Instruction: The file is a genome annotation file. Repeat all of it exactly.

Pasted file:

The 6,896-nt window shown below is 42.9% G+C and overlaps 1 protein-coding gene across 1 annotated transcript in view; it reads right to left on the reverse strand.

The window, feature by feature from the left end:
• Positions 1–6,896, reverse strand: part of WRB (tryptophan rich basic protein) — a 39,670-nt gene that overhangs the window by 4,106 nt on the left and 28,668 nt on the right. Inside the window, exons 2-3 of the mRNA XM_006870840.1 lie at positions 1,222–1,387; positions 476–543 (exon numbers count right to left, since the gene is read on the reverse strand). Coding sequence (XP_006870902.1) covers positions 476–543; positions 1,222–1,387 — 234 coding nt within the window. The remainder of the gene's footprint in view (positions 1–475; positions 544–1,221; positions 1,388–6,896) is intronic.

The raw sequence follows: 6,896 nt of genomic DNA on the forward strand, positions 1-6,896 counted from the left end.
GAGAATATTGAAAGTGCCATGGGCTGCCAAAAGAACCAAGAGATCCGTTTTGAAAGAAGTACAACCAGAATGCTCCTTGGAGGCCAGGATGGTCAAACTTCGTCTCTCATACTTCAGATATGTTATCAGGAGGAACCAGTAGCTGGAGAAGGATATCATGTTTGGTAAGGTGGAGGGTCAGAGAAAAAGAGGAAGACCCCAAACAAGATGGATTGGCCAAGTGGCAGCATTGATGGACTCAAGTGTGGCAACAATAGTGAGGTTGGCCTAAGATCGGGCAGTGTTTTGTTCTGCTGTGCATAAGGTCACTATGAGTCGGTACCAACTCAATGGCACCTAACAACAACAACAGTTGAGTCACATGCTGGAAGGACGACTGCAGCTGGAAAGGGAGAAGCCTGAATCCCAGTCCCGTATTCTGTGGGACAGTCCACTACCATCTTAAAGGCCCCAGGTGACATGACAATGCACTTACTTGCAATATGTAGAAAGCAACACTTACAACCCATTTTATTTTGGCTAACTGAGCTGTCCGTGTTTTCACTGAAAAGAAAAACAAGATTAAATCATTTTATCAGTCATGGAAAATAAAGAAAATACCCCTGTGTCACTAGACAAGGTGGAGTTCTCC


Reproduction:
The 6,896-nt window shown below is 42.9% G+C and overlaps 1 protein-coding gene across 1 annotated transcript in view; it reads right to left on the reverse strand.

The window, feature by feature from the left end:
• Positions 1–6,896, reverse strand: part of WRB (tryptophan rich basic protein) — a 39,670-nt gene that overhangs the window by 4,106 nt on the left and 28,668 nt on the right. Inside the window, exons 2-3 of the mRNA XM_006870840.1 lie at positions 1,222–1,387; positions 476–543 (exon numbers count right to left, since the gene is read on the reverse strand). Coding sequence (XP_006870902.1) covers positions 476–543; positions 1,222–1,387 — 234 coding nt within the window. The remainder of the gene's footprint in view (positions 1–475; positions 544–1,221; positions 1,388–6,896) is intronic.

The raw sequence follows: 6,896 nt of genomic DNA on the forward strand, positions 1-6,896 counted from the left end.
GAGAATATTGAAAGTGCCATGGGCTGCCAAAAGAACCAAGAGATCCGTTTTGAAAGAAGTACAACCAGAATGCTCCTTGGAGGCCAGGATGGTCAAACTTCGTCTCTCATACTTCAGATATGTTATCAGGAGGAACCAGTAGCTGGAGAAGGATATCATGTTTGGTAAGGTGGAGGGTCAGAGAAAAAGAGGAAGACCCCAAACAAGATGGATTGGCCAAGTGGCAGCATTGATGGACTCAAGTGTGGCAACAATAGTGAGGTTGGCCTAAGATCGGGCAGTGTTTTGTTCTGCTGTGCATAAGGTCACTATGAGTCGGTACCAACTCAATGGCACCTAACAACAACAACAGTTGAGTCACATGCTGGAAGGACGACTGCAGCTGGAAAGGGAGAAGCCTGAATCCCAGTCCCGTATTCTGTGGGACAGTCCACTACCATCTTAAAGGCCCCAGGTGACATGACAATGCACTTACTTGCAATATGTAGAAAGCAACACTTACAACCCATTTTATTTTGGCTAACTGAGCTGTCCGTGTTTTCACTGAAAAGAAAAACAAGATTAAATCATTTTATCAGTCATGGAAAATAAAGAAAATACCCCTGTGTCACTAGACAAGGTGGAGTTCTCC